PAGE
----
FOR IMMEDIATE RELEASE:
March 27, 2012
In the News… Statin drugs information – What does it all mean?
On Feb. 28 the Food and Drug Administration (FDA) issued a label update for statins based on recent information about diabetes risk as well as some concerns about memory loss or confusion in some patients on statins. Many RCA/HCM patients are taking statin drugs for the treatment of high cholesterol. Since elevated cholesterol levels are a known risk factor for heart disease as well as complications in patients already diagnosed with heart disease, patients may wonder what this new information means for their treatment. Dr. Donald McElroy, cardiologist and chief medical officer of the OSF Cardiovascular Service line, has responded to this news update with some information for patients.
Q. What are statin drugs?
A. Statin drugs are a class of medications that are particularly effective in lowering cholesterol levels.
The statins include:
- atorvastatin (brand name Lipitor)
- fluvastatin (brand name Lescol)
- lovastatin (brand name Mevacor)
- pravastatin (brand name Pravachol)
- rosuvastatin calcium (brand name Crestor)
- simvastatin (brand name Zocor)
There are also some combination drugs that include one of the above mentioned drugs along with another drug that is used to treat another condition – for example high blood pressure, or high triglycerides.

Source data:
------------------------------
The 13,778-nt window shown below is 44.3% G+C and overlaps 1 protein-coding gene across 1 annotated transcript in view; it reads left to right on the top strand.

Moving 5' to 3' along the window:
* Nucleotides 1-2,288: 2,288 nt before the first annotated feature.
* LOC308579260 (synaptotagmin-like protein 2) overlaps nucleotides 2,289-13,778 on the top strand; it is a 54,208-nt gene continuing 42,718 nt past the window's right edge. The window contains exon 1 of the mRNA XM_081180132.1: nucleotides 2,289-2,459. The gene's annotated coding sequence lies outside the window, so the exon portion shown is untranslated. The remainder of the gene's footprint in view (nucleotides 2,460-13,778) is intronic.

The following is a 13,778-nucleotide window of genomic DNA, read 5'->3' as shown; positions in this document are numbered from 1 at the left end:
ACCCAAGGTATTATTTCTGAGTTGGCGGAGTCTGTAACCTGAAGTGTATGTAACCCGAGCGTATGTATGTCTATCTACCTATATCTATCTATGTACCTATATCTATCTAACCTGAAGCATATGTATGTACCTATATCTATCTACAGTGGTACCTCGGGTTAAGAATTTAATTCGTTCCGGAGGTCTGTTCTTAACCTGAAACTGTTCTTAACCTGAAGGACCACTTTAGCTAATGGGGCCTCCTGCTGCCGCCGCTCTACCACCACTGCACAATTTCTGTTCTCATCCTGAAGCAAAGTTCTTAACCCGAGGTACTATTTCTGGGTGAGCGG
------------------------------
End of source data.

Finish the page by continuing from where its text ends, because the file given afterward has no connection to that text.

Q. What is the most important thing for patients to understand about this new information on statins?
A. The most important thing to recognize is “The value of statins in preventing heart disease has been clearly established,” said Dr. Amy G. Egan, deputy director for safety in the F.D.A.’s division of metabolism and endocrinology products. “Their benefit is indisputable, but they need to be taken with care and knowledge of their side effects.” Our patients are taking statins to reduce the risk of life threatening events such as heart attacks – these drugs are considered vital to long term health and well-being. The latest cautions do not really alter why these medications are needed. Prescribing and taking these medications has been long established. Not taking a prescribed statin drug is considered to be very risky.
Q. What is the new information about Diabetes?
A. Diabetes risk in those treated with statins seems to be higher. This came out earlier in the Jupiter Trial that looked at the use of Rosuvastatin (Crestor) and an alert was already on Crestor’s label. The FDA decided to extend that alert to all drugs in the class with the exception of Pravastatin (Pravachol). Dr. Egan with the FDA suggested that doctors check the blood sugar levels of patients after starting them on statin therapy since statins seem to increase blood sugar levels in some patients by small amounts. When millions are treated, even small change leads to a diagnosis of diabetes for more people. Dr. Steven Nissen, chairman of Cardiovascular Medicine at the Cleveland Clinic, who has studied the medicines extensively was interviewed by the New York Times and shared these comments—“Diabetes patients and even those who develop diabetes while taking statins should continue taking the medicines. These are not major issues, and they really do not alter the decision-making process with regard to statins,”
Q. What about memory loss? Can statin use cause dementia?